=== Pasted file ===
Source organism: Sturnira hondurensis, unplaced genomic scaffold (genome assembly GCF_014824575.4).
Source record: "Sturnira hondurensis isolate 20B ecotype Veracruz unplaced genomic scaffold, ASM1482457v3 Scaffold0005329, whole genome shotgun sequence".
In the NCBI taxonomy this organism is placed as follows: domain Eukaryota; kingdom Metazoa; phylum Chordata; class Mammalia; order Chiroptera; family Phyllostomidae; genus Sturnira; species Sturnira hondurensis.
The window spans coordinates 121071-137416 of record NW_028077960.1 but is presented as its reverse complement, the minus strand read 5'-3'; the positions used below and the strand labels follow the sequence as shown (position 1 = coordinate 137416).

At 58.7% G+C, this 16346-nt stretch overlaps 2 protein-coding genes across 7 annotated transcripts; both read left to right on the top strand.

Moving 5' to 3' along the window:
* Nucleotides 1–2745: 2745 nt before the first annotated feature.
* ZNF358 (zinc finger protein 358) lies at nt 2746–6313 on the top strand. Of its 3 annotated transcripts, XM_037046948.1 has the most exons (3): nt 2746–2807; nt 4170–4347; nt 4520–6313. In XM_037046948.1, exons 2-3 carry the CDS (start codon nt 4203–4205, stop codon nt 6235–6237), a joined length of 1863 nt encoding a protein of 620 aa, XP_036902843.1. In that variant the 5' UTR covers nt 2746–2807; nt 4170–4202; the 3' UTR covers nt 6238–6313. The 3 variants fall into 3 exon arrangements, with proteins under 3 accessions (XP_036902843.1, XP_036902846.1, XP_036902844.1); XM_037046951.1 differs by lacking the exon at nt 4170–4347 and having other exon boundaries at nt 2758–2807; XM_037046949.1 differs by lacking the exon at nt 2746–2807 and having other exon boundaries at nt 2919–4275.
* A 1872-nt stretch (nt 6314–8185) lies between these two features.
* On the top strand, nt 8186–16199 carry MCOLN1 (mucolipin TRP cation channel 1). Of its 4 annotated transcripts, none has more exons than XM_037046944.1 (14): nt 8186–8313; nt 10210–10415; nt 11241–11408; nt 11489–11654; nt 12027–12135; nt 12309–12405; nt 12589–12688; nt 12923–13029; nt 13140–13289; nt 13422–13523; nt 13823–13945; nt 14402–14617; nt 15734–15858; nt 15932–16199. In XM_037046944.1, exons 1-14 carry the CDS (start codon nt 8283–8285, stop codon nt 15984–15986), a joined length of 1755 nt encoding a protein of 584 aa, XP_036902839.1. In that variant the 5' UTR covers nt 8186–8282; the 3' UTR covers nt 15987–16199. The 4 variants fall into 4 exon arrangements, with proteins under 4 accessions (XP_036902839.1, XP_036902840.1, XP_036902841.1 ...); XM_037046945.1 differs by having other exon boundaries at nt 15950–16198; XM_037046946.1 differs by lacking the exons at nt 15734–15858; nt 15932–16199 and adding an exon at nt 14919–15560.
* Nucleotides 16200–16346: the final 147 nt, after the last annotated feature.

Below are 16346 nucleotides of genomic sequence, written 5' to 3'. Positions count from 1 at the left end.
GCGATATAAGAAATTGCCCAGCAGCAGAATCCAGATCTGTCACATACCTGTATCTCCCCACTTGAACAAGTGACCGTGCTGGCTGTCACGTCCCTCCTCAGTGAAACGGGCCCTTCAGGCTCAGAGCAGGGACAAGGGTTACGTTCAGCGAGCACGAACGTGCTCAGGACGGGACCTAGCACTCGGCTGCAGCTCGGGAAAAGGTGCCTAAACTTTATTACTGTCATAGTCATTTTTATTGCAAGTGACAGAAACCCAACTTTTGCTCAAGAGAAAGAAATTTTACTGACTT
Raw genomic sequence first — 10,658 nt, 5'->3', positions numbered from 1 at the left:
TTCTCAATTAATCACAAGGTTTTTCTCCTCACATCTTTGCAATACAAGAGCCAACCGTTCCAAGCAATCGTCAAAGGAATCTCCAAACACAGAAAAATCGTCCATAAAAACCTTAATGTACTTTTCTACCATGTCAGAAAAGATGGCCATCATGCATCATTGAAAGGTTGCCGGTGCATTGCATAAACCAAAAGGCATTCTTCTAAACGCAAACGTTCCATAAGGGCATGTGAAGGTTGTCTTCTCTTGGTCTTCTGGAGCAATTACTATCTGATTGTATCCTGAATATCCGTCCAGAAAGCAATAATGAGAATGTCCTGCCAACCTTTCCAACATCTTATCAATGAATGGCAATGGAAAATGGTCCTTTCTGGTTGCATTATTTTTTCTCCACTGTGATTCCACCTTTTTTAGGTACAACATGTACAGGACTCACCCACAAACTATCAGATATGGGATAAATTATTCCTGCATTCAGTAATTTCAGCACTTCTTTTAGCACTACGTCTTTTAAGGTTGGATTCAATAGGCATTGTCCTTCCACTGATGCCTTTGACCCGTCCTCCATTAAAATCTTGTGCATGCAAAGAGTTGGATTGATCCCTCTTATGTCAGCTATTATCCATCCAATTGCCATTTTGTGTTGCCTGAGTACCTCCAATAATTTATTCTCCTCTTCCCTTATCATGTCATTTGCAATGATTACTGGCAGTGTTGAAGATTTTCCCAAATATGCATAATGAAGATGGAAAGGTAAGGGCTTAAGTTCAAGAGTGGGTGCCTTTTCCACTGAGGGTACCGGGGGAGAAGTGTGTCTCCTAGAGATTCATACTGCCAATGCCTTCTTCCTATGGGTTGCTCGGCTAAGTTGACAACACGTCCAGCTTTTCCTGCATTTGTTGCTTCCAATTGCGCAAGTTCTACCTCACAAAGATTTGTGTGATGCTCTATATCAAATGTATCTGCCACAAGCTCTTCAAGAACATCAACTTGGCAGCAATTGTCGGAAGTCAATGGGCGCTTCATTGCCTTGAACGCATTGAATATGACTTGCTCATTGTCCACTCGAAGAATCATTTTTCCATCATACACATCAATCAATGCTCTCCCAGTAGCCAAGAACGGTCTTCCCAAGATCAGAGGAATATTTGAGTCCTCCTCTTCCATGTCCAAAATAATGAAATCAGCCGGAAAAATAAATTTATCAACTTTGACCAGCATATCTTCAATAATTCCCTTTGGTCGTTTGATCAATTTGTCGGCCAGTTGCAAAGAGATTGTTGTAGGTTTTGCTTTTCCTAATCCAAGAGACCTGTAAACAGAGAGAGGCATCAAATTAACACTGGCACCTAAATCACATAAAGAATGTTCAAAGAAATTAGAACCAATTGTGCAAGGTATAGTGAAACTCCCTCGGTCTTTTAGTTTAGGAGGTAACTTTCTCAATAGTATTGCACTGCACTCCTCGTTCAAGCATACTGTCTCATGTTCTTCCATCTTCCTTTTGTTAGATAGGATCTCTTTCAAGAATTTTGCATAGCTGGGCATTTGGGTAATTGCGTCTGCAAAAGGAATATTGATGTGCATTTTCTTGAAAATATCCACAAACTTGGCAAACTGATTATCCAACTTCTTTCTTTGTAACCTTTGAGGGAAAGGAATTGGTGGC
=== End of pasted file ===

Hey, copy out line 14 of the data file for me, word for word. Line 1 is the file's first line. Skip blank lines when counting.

Raw genomic sequence first — 10,658 nt, 5'->3', positions numbered from 1 at the left: